New Sound Rules Could Limit Ridgeline Wind Energy In Vermont
In approving stricter sound limits for ridgeline wind turbines Thursday afternoon, the Legislative Committee on Administrative Rules has managed to upset both sides on the wind energy debate.
The proposed sound standards have been in the works for more than a year, and they long ago set off a war of words between the various factions in the wind energy debate.
At the beginning of Thursday’s hearing, Orange County Sen. Mark MacDonald acknowledged the controversy.
“We’re not in any way shape or form going to make everybody here happy,” MacDonald says.
In fact, it’s not clear if anybody is happy with the committee’s decision Thursday. By a 5-2 vote, LCAR approved stricter decibel limits for utility scale wind projects.
Sarah Wolfe, a clean energy advocate at the Vermont Public Interest Research Group, says the tighter sound limits will make it extremely difficult to site new installations.
"[The rule] is going to take wind off the table as a meaningful resource, and the justification that was provided we still believe does not meet the science and the facts in this case." — Sarah Wolfe, Vermont Public Interest Research Group
“That’s going to take wind off the table as a meaningful resource, and the justification that was provided, we still believe, does not meet the science and the facts in this case,” Wolfe says.
Supporters of stricter sound standards, meanwhile, say the new rule doesn’t go far enough.
“This rule is not protective of public health,” says Annette Smith, director of Vermonters for a Clean Environment. “And it’s going to create more victims.”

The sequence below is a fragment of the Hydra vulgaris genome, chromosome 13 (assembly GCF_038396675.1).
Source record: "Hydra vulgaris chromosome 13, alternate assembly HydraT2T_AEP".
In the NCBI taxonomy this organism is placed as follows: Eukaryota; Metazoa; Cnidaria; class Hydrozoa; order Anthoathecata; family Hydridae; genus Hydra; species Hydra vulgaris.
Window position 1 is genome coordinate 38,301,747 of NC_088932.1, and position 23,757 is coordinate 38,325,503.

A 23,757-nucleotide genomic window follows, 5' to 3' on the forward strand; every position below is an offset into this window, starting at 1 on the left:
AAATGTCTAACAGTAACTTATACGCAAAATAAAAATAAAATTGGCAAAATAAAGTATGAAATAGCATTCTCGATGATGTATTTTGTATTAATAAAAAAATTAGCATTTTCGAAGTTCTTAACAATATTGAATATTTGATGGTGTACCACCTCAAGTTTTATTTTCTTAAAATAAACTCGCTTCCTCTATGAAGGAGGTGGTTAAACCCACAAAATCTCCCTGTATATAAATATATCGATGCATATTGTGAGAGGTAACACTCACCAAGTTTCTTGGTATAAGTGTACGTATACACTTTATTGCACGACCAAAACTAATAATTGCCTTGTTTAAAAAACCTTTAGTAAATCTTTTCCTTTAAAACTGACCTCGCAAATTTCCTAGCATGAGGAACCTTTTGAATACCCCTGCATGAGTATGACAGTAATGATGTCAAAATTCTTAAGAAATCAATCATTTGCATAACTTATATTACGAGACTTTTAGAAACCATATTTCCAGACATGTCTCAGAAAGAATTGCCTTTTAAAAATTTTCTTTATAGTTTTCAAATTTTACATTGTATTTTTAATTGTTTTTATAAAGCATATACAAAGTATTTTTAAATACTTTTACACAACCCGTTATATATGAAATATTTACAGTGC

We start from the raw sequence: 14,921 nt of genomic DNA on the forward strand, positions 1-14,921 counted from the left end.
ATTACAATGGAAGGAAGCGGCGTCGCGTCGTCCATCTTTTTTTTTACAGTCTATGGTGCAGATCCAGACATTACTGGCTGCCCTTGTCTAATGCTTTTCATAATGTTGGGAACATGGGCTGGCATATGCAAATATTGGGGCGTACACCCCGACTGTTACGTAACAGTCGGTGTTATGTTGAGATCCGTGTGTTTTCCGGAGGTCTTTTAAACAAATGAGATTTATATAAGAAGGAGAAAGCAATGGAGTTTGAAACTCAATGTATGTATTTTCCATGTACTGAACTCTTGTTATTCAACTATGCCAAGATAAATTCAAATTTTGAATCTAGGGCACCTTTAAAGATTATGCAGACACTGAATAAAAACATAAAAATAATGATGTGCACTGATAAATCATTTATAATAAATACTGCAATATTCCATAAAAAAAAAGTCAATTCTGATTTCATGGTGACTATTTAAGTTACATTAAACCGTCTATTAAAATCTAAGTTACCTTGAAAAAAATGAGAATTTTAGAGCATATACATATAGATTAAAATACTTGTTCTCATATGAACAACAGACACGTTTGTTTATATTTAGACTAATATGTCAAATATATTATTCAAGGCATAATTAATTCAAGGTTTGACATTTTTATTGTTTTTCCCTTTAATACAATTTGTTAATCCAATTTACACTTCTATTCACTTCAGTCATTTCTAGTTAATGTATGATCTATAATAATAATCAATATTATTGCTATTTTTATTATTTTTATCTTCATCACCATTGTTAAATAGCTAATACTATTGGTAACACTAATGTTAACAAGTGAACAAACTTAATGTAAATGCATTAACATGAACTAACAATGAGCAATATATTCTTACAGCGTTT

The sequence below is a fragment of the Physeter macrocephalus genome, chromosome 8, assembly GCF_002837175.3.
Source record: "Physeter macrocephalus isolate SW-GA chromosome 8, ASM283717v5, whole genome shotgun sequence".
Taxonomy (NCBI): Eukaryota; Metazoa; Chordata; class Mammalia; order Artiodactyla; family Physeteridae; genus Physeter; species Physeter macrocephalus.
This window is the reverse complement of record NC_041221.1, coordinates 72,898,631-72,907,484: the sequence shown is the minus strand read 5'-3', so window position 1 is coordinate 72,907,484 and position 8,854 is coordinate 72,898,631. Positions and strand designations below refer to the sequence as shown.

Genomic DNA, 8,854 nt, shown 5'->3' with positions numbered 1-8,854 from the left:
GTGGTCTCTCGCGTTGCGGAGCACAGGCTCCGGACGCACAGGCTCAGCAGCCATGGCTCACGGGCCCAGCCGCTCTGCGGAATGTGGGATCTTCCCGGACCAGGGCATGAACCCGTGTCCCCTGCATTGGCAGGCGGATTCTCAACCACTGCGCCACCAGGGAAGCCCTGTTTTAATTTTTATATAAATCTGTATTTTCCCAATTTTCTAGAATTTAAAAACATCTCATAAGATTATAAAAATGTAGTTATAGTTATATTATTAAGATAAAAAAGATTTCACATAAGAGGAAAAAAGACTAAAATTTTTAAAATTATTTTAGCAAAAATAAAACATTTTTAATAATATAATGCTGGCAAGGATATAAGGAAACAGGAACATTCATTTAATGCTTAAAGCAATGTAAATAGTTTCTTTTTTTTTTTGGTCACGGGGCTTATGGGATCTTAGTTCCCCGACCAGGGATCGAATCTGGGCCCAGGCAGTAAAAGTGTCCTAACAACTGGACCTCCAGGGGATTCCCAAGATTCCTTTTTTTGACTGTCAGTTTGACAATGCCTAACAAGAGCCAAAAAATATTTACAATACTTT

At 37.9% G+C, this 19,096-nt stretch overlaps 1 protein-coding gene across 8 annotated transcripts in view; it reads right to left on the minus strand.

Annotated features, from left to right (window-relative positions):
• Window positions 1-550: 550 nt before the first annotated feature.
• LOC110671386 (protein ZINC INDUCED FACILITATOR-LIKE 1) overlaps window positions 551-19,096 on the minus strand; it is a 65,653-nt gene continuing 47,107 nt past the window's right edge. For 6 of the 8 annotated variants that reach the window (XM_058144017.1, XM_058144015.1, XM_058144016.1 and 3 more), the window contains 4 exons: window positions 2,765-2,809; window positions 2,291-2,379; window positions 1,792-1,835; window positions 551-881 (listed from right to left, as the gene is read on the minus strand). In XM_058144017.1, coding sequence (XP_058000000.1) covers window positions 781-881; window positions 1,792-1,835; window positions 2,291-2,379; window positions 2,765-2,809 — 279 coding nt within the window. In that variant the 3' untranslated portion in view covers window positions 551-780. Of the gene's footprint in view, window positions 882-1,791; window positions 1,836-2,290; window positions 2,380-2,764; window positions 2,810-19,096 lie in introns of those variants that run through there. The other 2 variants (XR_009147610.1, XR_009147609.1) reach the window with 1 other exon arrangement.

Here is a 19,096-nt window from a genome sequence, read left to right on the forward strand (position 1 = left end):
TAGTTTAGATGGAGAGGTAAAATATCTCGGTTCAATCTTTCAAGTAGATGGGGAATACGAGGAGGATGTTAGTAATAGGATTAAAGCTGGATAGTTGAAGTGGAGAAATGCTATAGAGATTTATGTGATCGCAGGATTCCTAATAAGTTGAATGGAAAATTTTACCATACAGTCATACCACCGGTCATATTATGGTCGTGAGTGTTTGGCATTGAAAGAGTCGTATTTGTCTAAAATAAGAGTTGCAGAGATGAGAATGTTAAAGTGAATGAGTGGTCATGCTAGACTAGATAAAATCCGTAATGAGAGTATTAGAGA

The Public Utility Commission drafted the new rule, and says the new limits will keep nighttime sound levels from wind turbines to no greater than 30 decibels inside people’s homes. That’s the standard they say is needed to protect public health.
The commission says utility-scale wind energy on Vermont’s ridgelines will still be viable under the new rules.
Smith says the decibel limits intended to ensure that 30-decibel standard in people’s home - it allows for turbine-related noise of up to 39 decibels, 100 feet away from a domicile - is too high. She says the commission has assumed that homes will dampen more the turbine noise than they will.
She also says the commission has jettisoned proposed setbacks that would have better protected neighbors of prospective win facilities.
Rep. Robin Chestnut-Tangerman, one of the two ‘no’ votes Thursday, says the Legislature has made clear in statute that it wants more wind energy in Vermont. He says he worries the new sound limits thwart that legislative intent.
“My concern is, despite the statements of the Public Utility Commission … is that it would have a constricting effect on wind in Vermont,” Chestnut-Tangerman says. “And to me the clear intent of the legislation … is continued viability of wind in Vermont.”